For us, the list continues to grow. Who knows what the future will be for our children?
It seems to me that when we are asked about preparing our kids for their futures, we and they truly can only be prepared to be active participants in the present--and if we know how to find out what we need to know, we'll do just fine. We don't need to know all the answers, we need to be able to ask the questions, and to try to find out what we need to know.
The 21st century certainly doesn't need standardized thinkers.
Just some thoughts
Debra Bures, email@example.com
Who can imagine the future our children will face? Beyond the unfathomable changes in society, technology, medicine, and other variables, what personal changes will affect their decisions, shape their lives? How can we best help them prepare for whatever curve balls life might decide to pitch their way?
I've always thought The most valuable and underrated aspects of homeschooling was the opportunity to makes one's own choices and decisions, to step away from the mainstream herdlike group-think. And yet this singular advantage is in grave danger of disappearing as more and more parents seek not something different from schools and schooling, but simply to teach school in a different location.
The message of homeschooling being advanced by many businesses ("Our curriculum guarantees success!"), and organizations ("Homeschoolers test above average!") does nothing to dispel the notion of homeschooling as merely school in the home. Combined with the scare tactics of an educational bureaucracy struggling to justify its existence ("If you can read this, thank a teacher!") and the ceaseless drumbeating of a man who wants to be known as "the Education President" ("No Child Left Behind"), there's little room for parents to consider any decision that leads away from traditional models of education. Parents who were trained as children to use the schoolish model find reassurance in using the schoolish model with their own children, especially when the experts, professionals, and even some homeschooling recruiters tell them that's what works best. But is it?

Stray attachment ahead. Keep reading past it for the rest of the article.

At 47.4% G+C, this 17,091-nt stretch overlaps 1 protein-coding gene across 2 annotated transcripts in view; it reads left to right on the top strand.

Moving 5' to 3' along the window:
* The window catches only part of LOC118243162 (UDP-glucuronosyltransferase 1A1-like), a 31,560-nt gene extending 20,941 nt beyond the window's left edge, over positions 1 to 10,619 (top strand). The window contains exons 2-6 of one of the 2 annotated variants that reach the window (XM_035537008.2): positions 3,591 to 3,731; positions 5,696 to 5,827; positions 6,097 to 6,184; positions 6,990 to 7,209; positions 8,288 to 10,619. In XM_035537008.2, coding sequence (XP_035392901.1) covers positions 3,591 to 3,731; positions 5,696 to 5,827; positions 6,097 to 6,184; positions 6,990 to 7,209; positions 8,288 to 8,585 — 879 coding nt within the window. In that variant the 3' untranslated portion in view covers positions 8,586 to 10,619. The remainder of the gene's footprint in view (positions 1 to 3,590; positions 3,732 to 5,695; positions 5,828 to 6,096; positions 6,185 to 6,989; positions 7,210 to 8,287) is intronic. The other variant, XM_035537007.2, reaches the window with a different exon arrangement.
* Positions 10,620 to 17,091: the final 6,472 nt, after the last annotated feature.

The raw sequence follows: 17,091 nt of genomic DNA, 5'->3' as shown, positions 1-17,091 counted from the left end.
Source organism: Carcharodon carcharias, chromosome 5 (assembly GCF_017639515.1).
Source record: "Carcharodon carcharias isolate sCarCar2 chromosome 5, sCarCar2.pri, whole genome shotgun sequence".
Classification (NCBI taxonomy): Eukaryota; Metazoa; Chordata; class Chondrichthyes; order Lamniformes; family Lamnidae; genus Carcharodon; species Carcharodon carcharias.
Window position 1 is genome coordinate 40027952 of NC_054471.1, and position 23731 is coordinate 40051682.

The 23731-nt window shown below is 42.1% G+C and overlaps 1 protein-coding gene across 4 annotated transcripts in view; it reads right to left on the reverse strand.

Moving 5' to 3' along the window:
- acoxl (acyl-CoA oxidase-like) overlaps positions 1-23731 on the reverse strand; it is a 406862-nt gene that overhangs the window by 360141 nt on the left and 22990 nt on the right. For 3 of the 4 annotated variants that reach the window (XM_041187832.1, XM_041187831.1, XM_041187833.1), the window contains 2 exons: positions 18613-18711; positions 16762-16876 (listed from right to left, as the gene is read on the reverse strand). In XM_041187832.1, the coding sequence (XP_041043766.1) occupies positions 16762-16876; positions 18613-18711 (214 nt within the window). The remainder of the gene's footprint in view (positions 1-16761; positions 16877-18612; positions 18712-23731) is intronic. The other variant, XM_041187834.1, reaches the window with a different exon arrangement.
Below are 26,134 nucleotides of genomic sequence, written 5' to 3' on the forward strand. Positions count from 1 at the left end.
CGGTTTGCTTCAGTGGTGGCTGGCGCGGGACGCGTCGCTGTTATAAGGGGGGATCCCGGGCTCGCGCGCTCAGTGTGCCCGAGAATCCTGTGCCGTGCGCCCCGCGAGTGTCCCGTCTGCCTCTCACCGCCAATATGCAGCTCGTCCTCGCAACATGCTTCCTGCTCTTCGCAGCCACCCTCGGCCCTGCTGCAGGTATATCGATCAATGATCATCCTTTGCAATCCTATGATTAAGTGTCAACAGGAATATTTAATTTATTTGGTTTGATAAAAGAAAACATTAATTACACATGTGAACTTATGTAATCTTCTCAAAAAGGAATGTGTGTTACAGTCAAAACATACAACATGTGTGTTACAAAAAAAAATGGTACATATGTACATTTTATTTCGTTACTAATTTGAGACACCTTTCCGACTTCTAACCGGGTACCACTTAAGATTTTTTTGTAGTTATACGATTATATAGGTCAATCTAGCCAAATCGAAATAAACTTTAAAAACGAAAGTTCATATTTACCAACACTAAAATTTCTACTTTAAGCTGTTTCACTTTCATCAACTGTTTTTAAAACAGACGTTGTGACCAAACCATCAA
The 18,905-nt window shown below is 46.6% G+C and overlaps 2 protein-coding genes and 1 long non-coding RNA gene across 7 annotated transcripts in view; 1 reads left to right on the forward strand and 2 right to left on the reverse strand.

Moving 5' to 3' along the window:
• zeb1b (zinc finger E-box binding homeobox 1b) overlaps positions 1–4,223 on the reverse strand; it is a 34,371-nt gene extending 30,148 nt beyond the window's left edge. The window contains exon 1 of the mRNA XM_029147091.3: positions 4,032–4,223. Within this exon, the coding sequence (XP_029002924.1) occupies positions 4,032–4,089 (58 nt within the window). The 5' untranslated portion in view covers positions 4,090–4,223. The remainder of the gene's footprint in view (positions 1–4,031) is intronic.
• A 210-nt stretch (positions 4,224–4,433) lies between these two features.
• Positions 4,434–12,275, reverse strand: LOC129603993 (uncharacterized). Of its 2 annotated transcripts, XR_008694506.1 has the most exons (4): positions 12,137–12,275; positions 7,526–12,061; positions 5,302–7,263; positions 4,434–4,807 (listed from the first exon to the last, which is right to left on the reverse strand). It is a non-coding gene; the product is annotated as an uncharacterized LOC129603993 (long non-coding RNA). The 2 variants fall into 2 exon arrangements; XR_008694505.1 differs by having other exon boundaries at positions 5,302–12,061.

If the school model worked best there would be no such thing as homeschooling. When parents decide that school is not working for their children, or when they decide to forego schooling altogether and approach homeschooling as a continuum of living, they're seeking something different than the mainstream educational offering. They're deciding to change things for the better, and that decision will result in learning - not just about homeschooling, but about a whole new world of ideas, experiences, opportunities, challenges and more, for themselves and for their children.
Making the decision to homeschool can change your life, your children's lives, and your grandchilden's lives. Homeschooling is a decision for the ages.
© 2002 Helen Hegener
November-December 2002 - Articles and Columns